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Illustration: Sarah Grillo/Axios

Facial recognition technology is one of the tech industry's most lucrative new sectors — underpinning everything from social networks to intelligence services — even as it raises questions about its impact on privacy and human rights.

Driving the news: That disconnect is illustrated in a fascinating scoop by NBC News' Olivia Solon and Cyrus Farivar, who share how photo storage app Ever actually supports the company's AI arm "to train the company’s facial recognition system ... to sell that technology to private companies, law enforcement and the military."

  • "Every time Ever users enable facial recognition on their photos to group together images of the same people, Ever’s facial recognition technology learns from the matches and trains itself. That knowledge, in turn, powers the company’s commercial facial recognition products."
  • The only mention of the facial recognition technology behind Ever was "a brief reference that was added to the privacy policy after NBC News reached out to the company in April."
  • "The shift to facial recognition boosted Ever financially: After it announced its new focus, the company raised $16 million at the end of 2017 — over half of its total investment to date."

The big picture: That trend is occurring around the world, too. Chinese facial recognition company Face++ raised $750 million this week, snagging a valuation of more than $4 billion.

  • It came days after Human Rights Watch reported that Face++ technology is being used by the Chinese government to identify potential terrorists.
  • That data collection has resulted in the detention of an estimated 1 million to 2 million Uighur Muslims in China's Xinjiang region as foreign governments and corporations pretend it isn't happening.

What's next: San Francisco's Board of Supervisors is set to vote next week on a proposed ban on the use of facial recognition technology by the city's government, per Slate.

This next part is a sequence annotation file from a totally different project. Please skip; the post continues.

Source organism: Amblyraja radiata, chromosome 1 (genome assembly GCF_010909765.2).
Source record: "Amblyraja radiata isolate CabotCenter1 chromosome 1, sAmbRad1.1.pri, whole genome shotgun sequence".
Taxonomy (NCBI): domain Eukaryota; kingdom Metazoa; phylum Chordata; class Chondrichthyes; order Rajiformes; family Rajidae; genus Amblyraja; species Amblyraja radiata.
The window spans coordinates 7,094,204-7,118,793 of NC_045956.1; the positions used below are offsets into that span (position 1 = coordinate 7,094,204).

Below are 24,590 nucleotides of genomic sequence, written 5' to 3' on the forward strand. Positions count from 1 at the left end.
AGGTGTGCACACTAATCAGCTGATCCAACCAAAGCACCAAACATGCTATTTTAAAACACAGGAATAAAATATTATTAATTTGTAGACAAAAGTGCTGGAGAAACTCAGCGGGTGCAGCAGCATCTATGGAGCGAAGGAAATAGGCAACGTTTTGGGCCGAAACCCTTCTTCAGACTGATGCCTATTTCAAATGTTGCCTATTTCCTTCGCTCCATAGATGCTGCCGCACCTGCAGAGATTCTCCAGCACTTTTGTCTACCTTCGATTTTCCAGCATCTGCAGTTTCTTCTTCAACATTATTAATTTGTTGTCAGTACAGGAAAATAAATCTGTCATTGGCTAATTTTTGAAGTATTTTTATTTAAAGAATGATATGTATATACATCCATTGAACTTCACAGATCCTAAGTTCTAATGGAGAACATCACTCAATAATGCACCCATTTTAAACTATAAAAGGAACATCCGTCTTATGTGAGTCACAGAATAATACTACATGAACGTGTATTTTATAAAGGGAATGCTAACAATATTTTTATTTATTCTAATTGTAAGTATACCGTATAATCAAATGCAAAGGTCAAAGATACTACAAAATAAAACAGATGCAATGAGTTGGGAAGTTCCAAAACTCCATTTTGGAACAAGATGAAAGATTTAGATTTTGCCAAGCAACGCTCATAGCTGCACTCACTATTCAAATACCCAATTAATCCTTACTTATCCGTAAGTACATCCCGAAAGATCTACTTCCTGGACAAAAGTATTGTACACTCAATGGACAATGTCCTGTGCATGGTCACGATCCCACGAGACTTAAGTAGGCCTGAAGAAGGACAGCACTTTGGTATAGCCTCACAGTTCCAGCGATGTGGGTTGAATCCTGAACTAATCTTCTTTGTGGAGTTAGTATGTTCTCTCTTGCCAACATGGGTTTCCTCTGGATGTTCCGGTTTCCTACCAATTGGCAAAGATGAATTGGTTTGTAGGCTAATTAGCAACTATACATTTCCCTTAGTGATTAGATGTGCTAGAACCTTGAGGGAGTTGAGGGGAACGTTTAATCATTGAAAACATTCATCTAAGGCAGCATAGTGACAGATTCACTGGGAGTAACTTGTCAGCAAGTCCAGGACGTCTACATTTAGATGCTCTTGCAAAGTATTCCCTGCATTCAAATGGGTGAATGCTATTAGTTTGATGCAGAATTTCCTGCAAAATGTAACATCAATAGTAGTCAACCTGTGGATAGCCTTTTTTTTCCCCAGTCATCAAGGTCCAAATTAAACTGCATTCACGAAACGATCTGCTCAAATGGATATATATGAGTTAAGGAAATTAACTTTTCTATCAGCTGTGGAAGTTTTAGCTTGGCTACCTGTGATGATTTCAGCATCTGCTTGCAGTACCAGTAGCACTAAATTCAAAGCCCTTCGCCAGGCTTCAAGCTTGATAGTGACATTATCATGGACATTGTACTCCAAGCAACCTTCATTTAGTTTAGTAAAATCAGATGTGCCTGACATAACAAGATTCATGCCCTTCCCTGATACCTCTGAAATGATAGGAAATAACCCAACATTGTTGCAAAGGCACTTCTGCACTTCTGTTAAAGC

• If passed, S.F. would become the first municipality in the U.S. to enact such a ban.
  • Across the bay, Oakland will debate a similar ban later this month.

The bottom line: Don't expect the debate on facial recognition technology to die down anytime soon, especially when Big Tech giants like Microsoft and Amazon — which have the ability to massively profit from it — are already sounding the alarm on its potential abuses.

Go deeper: Facial recognition surveillance faces new calls for legal limits

Go deeper

37 mins ago - World

Special report: Trump's U.S.-China transformation

Illustration: Aïda Amer/Axios

President Trump began his term by launching the trade war with China he had promised on the campaign trail. By mid-2020, however, Trump was no longer the public face of China policy-making as he became increasingly consumed with domestic troubles, giving his top aides carte blanche to pursue a cascade of tough-on-China policies.

Why it matters: Trump alone did not reshape the China relationship. But his trade war shattered global norms, paving the way for administration officials to pursue policies that just a few years earlier would have been unthinkable.

McConnell: Trump "provoked" Capitol mob

Senate Majority Leader Mitch McConnell (R-Ky.) said on Tuesday that the pro-Trump mob that stormed the U.S. Capitol on Jan. 6 was "provoked by the president and other powerful people."

Why it matters: Trump was impeached by the House last week for "incitement of insurrection." McConnell has not said how he will vote in Trump's coming Senate impeachment trial, but sources told Axios' Mike Allen that the chances of him voting to convict are higher than 50%.

GOP leaders skip Trump sendoff in favor of church with Biden

House Speaker Nancy Pelosi (D-Calif.), Senate Majority Leader Mitch McConnell (R-Ky.), Senate Minority Leader Chuck Schumer (D-N.Y.) and House Minority Leader Kevin McCarthy (R-Calif.) in July. Photo by Erin Scott-Pool/Getty Images

Congressional leaders, including House GOP leader Kevin McCarthy and Senate Majority Leader Mitch McConnell, will skip President Trump's departure ceremony in Maryland tomorrow morning in favor of attending mass with incoming President Joe Biden ahead of his inauguration, congressional sources familiar with their plans tell Axios.

Why it matters: Their decision is a clear sign of unity before Biden takes the oath of office.